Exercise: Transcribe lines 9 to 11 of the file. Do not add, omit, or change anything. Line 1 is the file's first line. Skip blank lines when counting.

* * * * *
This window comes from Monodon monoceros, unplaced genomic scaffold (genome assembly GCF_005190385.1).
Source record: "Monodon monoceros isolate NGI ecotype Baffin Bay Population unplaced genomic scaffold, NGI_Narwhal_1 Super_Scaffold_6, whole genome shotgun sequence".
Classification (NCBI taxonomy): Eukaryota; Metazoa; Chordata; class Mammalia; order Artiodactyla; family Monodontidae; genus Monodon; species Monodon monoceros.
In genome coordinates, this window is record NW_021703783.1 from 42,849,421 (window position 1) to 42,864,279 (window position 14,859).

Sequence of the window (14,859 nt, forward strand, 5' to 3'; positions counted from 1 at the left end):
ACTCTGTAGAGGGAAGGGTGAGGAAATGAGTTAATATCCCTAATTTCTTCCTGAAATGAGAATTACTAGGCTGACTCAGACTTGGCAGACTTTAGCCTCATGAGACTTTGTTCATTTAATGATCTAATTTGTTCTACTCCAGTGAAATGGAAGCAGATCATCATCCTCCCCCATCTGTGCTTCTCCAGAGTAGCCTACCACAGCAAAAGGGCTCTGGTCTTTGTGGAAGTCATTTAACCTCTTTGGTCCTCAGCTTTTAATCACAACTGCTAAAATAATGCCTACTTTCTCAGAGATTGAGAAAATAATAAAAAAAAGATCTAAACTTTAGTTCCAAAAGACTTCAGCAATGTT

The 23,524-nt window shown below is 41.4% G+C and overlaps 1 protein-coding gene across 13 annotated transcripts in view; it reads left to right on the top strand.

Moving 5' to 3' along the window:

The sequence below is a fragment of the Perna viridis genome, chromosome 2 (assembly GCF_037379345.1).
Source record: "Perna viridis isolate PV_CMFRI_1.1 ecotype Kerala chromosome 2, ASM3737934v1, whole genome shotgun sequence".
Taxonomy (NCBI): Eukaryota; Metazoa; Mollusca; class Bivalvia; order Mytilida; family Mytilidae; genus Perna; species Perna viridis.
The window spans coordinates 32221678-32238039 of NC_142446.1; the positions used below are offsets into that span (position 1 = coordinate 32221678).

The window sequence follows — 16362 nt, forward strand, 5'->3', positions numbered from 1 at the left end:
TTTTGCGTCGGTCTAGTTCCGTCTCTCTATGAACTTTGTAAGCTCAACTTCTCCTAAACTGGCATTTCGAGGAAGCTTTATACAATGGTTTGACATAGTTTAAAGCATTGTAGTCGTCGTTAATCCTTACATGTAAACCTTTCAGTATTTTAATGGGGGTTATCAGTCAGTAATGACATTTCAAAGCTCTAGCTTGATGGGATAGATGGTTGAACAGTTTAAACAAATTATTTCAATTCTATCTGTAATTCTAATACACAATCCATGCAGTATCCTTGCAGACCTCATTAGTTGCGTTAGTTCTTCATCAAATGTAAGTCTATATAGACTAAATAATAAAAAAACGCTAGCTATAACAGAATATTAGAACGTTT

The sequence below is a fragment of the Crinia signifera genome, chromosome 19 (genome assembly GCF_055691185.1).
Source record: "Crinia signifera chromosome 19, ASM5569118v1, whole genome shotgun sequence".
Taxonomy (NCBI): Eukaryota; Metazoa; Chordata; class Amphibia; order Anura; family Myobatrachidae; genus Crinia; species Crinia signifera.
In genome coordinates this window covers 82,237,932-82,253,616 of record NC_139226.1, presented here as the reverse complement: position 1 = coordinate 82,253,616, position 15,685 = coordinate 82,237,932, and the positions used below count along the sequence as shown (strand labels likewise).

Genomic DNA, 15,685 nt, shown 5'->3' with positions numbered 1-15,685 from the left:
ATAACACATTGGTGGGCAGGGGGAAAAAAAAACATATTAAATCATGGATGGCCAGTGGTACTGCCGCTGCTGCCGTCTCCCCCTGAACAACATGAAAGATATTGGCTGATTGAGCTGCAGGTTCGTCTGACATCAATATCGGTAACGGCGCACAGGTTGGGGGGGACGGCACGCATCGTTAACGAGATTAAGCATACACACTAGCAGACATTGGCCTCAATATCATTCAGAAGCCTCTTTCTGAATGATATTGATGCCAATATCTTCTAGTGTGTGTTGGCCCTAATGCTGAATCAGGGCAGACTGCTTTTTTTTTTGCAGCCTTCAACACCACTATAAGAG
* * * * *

The sequence below is a fragment of the Perna viridis genome, chromosome 2 (assembly GCF_037379345.1).
Source record: "Perna viridis isolate PV_CMFRI_1.1 ecotype Kerala chromosome 2, ASM3737934v1, whole genome shotgun sequence".
Taxonomy (NCBI): Eukaryota; Metazoa; Mollusca; class Bivalvia; order Mytilida; family Mytilidae; genus Perna; species Perna viridis.